I liked TFA institute. The people I met there were passionate about educational equity, and were generally no-nonsense, let's-make-this-world-better-types. I liked working to the bone every day to fast-track my way to a teaching certificate. I felt like I was learning a lot. I trained in Phoenix, Arizona, where I woke up at 4 every morning and went to bed at midnight every night, and spent every waking hour reading, planning, or teaching. I felt like I was a part of a big machine, and it was weirdly comforting.
But then I got to New Orleans, and the rhythmic lull of the carefully-constructed system Teach for America had laid out in Phoenix was immediately unmoored. I was thrown into a school with one of the last remaining locally-raised African-American principals. She was aware of the changing tide in the educational arena, and she didn't like me. At the time, I felt unfairly oppressed by her. I felt like she favored the other black veteran educators at the school, and didn't care what I brought to the table. I probably felt that way because she did favor them (although in hind's sight, she made a valiant effort to be outwardly nice to me). It's just that at the time I wasn't able to contextualize what was going on in New Orleans, and I was unable to see my place in all of it.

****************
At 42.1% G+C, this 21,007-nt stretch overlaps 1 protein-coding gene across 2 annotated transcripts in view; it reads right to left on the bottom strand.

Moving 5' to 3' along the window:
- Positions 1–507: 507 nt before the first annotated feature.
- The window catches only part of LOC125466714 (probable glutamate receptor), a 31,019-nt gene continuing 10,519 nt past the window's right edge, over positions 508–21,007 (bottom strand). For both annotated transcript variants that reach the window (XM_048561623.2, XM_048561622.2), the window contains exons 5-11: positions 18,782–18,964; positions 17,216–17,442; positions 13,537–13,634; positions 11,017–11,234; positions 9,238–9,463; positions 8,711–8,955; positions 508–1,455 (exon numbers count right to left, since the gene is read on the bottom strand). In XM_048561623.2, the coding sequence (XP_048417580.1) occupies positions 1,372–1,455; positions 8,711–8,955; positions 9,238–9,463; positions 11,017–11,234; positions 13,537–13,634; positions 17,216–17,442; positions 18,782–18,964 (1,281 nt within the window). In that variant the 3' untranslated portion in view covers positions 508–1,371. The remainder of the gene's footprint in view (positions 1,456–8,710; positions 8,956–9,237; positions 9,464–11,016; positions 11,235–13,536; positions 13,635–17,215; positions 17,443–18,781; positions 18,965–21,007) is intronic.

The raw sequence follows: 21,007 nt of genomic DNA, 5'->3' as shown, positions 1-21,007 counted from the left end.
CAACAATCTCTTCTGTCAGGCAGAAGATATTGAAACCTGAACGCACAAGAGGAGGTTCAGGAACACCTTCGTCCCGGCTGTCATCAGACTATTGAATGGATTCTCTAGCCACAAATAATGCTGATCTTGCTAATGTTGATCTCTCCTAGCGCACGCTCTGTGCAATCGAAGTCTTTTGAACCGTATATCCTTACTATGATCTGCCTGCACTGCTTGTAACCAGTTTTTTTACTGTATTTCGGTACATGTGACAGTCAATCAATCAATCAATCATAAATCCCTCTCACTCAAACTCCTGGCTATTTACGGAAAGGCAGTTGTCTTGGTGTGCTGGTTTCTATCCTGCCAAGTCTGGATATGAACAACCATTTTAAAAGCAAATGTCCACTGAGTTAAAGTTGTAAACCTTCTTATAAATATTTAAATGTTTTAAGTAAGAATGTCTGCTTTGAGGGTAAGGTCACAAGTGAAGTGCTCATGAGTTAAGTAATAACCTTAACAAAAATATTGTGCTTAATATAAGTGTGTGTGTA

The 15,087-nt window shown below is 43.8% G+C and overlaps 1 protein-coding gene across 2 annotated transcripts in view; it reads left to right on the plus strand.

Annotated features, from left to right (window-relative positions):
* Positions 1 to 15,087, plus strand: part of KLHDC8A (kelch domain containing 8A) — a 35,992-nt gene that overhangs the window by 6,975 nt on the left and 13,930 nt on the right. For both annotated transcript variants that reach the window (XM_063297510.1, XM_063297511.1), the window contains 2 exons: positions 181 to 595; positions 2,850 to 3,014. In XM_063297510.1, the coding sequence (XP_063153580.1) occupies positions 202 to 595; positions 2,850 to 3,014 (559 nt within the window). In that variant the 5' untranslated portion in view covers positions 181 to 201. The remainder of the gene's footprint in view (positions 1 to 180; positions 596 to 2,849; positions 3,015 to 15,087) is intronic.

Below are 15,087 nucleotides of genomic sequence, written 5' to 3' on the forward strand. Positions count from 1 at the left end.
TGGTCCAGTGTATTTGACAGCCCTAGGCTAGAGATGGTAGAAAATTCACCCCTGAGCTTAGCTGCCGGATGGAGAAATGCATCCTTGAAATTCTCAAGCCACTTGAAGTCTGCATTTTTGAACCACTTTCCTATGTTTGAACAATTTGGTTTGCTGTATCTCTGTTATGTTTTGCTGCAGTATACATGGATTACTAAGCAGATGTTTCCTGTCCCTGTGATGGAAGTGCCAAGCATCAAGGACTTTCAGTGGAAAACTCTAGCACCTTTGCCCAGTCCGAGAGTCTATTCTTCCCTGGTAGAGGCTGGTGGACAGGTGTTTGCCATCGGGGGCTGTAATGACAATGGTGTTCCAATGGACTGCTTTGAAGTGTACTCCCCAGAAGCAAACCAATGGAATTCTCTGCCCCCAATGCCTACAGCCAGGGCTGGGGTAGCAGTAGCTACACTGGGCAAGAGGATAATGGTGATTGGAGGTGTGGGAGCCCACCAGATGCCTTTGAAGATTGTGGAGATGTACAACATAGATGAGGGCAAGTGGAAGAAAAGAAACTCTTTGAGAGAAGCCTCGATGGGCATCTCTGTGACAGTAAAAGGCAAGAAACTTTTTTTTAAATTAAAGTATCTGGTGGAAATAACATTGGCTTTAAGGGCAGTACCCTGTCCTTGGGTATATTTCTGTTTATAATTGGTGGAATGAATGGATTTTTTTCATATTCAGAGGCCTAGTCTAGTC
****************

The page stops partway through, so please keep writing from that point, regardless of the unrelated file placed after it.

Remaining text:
The story I was told (and the story I that made me feel the best about myself and what I was doing) was that the kids in New Orleans needed me. They needed me because there was a shortage of "good" teachers, and I was going to be a "good" teacher. Here is what actually happened after Hurricane Katrina: the state used the storm as an opportunity to wrongfully fire all 7,000 teachers who worked in the school system. If you think I'm exaggerating, here is the first paragraph in an article that recently ran in the New Orleans Times Picayune:
In a lawsuit that some say could bankrupt the Orleans Parish public school system, an appeals court has decided that the School Board wrongly terminated more than 7,000 teachers after Hurricane Katrina. Those teachers were not given due process, and many teachers had the right to be rehired as jobs opened up in the first years after the storm, the court said in a unanimous opinion.